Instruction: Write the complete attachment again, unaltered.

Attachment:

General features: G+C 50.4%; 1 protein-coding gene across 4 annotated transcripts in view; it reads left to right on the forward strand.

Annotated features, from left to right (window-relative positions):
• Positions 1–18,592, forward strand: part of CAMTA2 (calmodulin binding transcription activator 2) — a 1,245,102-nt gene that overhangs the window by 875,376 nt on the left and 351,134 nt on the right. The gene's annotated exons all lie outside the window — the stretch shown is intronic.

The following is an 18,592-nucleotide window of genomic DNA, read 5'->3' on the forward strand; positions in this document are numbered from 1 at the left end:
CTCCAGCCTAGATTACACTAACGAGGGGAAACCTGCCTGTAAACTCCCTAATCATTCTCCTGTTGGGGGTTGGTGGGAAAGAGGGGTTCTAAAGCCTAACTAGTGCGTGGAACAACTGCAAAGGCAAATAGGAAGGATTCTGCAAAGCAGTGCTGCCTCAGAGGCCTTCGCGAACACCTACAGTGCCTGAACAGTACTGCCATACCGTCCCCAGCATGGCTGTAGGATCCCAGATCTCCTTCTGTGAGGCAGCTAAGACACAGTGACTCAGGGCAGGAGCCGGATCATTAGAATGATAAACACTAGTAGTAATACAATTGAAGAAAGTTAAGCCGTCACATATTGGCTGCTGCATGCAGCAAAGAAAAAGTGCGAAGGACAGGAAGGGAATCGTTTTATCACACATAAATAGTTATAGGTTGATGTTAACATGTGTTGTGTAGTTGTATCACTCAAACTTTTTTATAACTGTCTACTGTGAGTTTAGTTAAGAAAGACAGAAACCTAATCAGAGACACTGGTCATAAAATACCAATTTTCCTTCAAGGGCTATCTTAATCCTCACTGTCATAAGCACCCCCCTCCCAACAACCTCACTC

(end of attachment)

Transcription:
General features: G+C 50.4%; 1 protein-coding gene across 4 annotated transcripts in view; it reads left to right on the forward strand.

Annotated features, from left to right (window-relative positions):
• Positions 1–18,592, forward strand: part of CAMTA2 (calmodulin binding transcription activator 2) — a 1,245,102-nt gene that overhangs the window by 875,376 nt on the left and 351,134 nt on the right. The gene's annotated exons all lie outside the window — the stretch shown is intronic.

The following is an 18,592-nucleotide window of genomic DNA, read 5'->3' on the forward strand; positions in this document are numbered from 1 at the left end:
CTCCAGCCTAGATTACACTAACGAGGGGAAACCTGCCTGTAAACTCCCTAATCATTCTCCTGTTGGGGGTTGGTGGGAAAGAGGGGTTCTAAAGCCTAACTAGTGCGTGGAACAACTGCAAAGGCAAATAGGAAGGATTCTGCAAAGCAGTGCTGCCTCAGAGGCCTTCGCGAACACCTACAGTGCCTGAACAGTACTGCCATACCGTCCCCAGCATGGCTGTAGGATCCCAGATCTCCTTCTGTGAGGCAGCTAAGACACAGTGACTCAGGGCAGGAGCCGGATCATTAGAATGATAAACACTAGTAGTAATACAATTGAAGAAAGTTAAGCCGTCACATATTGGCTGCTGCATGCAGCAAAGAAAAAGTGCGAAGGACAGGAAGGGAATCGTTTTATCACACATAAATAGTTATAGGTTGATGTTAACATGTGTTGTGTAGTTGTATCACTCAAACTTTTTTATAACTGTCTACTGTGAGTTTAGTTAAGAAAGACAGAAACCTAATCAGAGACACTGGTCATAAAATACCAATTTTCCTTCAAGGGCTATCTTAATCCTCACTGTCATAAGCACCCCCCTCCCAACAACCTCACTC